SHIELD Portable Controller Support

SHIELD portable and SHIELD controller are console-class game controllers. This ensures that all SHIELD users have a high-quality, consistent experience.

Applications tuned for SHIELD should have full controller support; all aspects of the user interface should be navigable via the controller. Games should support controller input across all menu screens, and of course throughout gameplay as well, in order to create an enjoyable "made for SHIELD" experience. More importantly, applications should detect they are running on SHIELD, and preset control mappings to be natural for the game controller.

The following sections provide an overview of the various SHIELD controls, how to detect the SHIELD controller specifically (should you need to), and how to detect that you are on SHIELD in general.

Note that you can refer to the accompanying Supporting Android Game Controllers for a more detailed discussion on how to approach developing application support for a wide range of controllers (including SHIELD). We strongly recommend you look to a generic approach to controller support if at all possible, and only detect that you are on SHIELD in order to enable proper controller mappings. But should you need to customize for individual devices, we’ve made it easy to identify SHIELD’s built-in controller.

Button and Axis Mapping

The built-in SHIELD controls are mapped to Android buttons and axes (SHIELD portable shown below):

Handling Button and Axis Events

As noted in the previous diagram, many of the buttons and axes on SHIELD have fallbacks. In addition, SHIELD supports a virtual mouse (and cursor) that uses the right analog stick along with the right trigger. If virtual mouse is enabled via the SHIELD controller settings panel, then any right stick movements that are not “eaten” (reported as handled) by the application will cause the mouse mode to be triggered temporarily and control an on-screen pointer.

It is important that SHIELD applications accurately report whether they are using the right analog axes or not (AXIS_Z and AXIS_RZ). If the application reads these stick values but returns false (not handled) from the Java level onGenericMotionEvent (or the native equivalent event handler), then both the application and the virtual mouse code will assume that they own the motion event, and there can be confusing behavior.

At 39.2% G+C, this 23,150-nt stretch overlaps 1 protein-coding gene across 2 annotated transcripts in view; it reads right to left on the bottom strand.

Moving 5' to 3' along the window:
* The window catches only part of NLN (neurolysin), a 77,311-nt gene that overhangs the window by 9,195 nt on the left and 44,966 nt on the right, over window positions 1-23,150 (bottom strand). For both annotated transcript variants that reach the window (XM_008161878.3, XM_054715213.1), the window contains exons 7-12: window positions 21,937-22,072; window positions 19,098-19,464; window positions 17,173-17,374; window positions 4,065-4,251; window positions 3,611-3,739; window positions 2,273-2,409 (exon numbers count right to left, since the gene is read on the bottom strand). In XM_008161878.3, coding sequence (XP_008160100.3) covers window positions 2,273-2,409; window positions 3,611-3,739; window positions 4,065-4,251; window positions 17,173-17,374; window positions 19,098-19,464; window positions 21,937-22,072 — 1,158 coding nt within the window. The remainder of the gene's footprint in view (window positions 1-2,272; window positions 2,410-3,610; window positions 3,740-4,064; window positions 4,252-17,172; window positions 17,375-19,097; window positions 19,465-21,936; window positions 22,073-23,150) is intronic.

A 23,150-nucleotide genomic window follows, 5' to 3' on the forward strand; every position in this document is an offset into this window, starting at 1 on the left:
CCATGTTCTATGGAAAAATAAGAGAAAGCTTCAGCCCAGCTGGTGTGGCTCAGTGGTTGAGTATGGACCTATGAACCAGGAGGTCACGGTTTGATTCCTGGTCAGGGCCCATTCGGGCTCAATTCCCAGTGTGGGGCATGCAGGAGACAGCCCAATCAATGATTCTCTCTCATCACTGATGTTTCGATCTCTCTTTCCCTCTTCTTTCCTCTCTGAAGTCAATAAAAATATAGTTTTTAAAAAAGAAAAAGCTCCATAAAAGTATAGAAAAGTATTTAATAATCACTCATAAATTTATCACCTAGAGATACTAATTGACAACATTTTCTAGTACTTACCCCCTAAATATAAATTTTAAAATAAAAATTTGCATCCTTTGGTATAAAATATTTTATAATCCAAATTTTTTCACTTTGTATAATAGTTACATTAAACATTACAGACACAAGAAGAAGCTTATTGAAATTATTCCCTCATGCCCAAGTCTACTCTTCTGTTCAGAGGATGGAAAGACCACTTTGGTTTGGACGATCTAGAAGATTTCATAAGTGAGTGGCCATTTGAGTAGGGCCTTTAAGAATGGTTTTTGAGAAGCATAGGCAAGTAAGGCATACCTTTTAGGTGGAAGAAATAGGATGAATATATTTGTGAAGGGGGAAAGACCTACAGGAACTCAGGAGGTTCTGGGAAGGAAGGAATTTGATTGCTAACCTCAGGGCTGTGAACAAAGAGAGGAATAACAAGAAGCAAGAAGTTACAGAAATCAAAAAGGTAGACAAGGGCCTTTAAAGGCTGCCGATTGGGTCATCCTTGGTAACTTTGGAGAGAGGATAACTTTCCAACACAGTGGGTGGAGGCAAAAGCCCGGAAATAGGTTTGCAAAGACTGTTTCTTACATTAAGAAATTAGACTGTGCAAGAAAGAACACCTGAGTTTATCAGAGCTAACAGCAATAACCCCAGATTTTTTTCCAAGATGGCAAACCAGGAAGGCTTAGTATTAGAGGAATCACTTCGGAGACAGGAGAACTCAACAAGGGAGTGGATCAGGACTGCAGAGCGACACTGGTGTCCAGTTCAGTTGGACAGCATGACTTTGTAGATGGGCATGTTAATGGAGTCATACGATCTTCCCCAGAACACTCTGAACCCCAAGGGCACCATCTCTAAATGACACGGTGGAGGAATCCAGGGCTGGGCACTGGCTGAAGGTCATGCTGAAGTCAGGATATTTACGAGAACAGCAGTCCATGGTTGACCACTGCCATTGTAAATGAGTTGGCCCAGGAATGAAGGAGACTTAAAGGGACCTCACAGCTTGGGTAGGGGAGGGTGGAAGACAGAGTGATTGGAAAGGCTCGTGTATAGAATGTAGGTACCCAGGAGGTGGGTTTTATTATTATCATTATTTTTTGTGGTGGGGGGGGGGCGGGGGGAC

Applications that use AXIS_Z and/or AXIS_RZ (or any other axes, for that matter) should return true (nonzero in the case of native code) from the Android callbacks upon receiving events for those axes.

Auto-Configuring for SHIELD

NVIDIA’s recommendation for all applications has been to provide a game controller configuration screen to give the user the ability to customize the controller experience. However, since the layout of the SHIELD controller is known a priori, applications should be able to detect that they are running a device with a SHIELD controller and pre-configure the controls to be reasonable on SHIELD. This should make the game launch-and-go for almost all SHIELD users.

In many cases, this pre-configuration for SHIELD can be done without explicitly customizing for SHIELD alone. The SHIELD controller mappings match NVIDIA’s "amalgamated controller" specification. For details of how to map to the amalgamated controller layout, see The Amalgamated Gamepad.

If it is necessary for your application to detect the availability of a SHIELD controller at runtime, this detection can be done easily. See the section entitled Detecting SHIELD Portable at Runtime for details on identifying the controller.

Developing for the SHIELD Controller on Other Devices

The SHIELD controller buttons match the basic layout of the XBOX360 controller (aside from the DPAD and left-stick swapping location). The scancodes are also matched, and the keycodes generated are similar to the mapping of the XBOX360 controller mapping on Android. Thus, for development purposes, any modern Tegra device may be used along with a wired XBOX360 controller to implement and test proper controller support. A SHIELD devkit or commercial device is not necessary to test the correct mapping of SHIELD controller buttons to game events.



NVIDIA® GameWorks™ Documentation Rev. 1.0.220830 ©2014-2022. NVIDIA Corporation and affiliates. All Rights Reserved.